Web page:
Digital Is Digital Wherever It Appears: The Road To Total Convergence
Believe it or not, there are many people who don’t consume digital advertising in silos. While digital marketers are continuously trying to identify how and when an action on a certain device will turn into a conversion, consumers are jumping back and forth between mobile, desktop and tablet, taking their purchase path in different directions […]
Believe it or not, there are many people who don’t consume digital advertising in silos.
While digital marketers are continuously trying to identify how and when an action on a certain device will turn into a conversion, consumers are jumping back and forth between mobile, desktop and tablet, taking their purchase path in different directions daily.
Over the past year or so, digital marketers have been obsessed with the rise of mobile and the increase in purchase power of the mobile device. However, this tunnel vision thinking has quieted a powerful media trend: the rise of total media convergence.
When describing “digital advertising” to someone not in the marketing field, the type of platform one refers to doesn’t matter. While some may think of digital advertising as those ads only delivered on a desktop or laptop, others view digital advertising as those that are delivered across all platforms — including mobile.
I recently explained to a cab driver that I’m in the digital advertising field. He then took out his mobile phone, pointed to an ad, and asked if that’s what I meant. So, while this may be the year of mobile to some, I believe that the year of mobile has already passed. Today, it’s about convergence.
Are Devices Cannibalistic To One Another?
While there may be technical differences between how tablets, desktops and smartphones target consumers, consumers are increasingly using devices for related information, which might include product research or information consumption.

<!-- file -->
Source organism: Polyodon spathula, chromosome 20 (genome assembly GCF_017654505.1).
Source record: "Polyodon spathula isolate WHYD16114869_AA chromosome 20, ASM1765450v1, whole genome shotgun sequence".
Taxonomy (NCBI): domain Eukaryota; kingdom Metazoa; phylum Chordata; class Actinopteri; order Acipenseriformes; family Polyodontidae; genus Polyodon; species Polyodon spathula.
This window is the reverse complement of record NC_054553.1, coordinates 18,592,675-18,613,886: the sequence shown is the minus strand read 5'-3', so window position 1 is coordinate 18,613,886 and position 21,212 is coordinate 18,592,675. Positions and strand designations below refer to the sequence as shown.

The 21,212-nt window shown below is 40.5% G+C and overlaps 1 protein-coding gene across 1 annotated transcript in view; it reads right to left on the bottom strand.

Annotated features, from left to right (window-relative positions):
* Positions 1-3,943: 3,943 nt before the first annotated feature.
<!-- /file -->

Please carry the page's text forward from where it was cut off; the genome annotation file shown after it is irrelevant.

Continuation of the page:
For example, I’m an avid reader of The Economist. While I candidly stopped reading the print version a few years back, I now mostly consume the content on my tablet, my phone and sometimes even my desktop if I’m looking for something specific.
Needless to say, when I read the article on one device, I don’t read it on another. In other words, are mobile, tablet and desktop cannibalistic to one another? And, is mobile and tablet consumption mostly incremental to desktop because more time means more searches, more consumption, etc.?
There are two schools of thought here: on one hand I would argue that if I read an article on my tablet, I probably wouldn’t read it on my phone or laptop. In this case, media cannibalism holds true. My time is up for grabs, and the medium that gets it, wins.
On the other hand, different devices may also mean different roles. Google released a study showing that 90% of consumers switch across screens to complete a task.
Another study from Facebook and market research agency GfK suggested that tablets are considered to be the entertainment hubs, whereas laptops/desktops are used for more important tasks such as managing finances.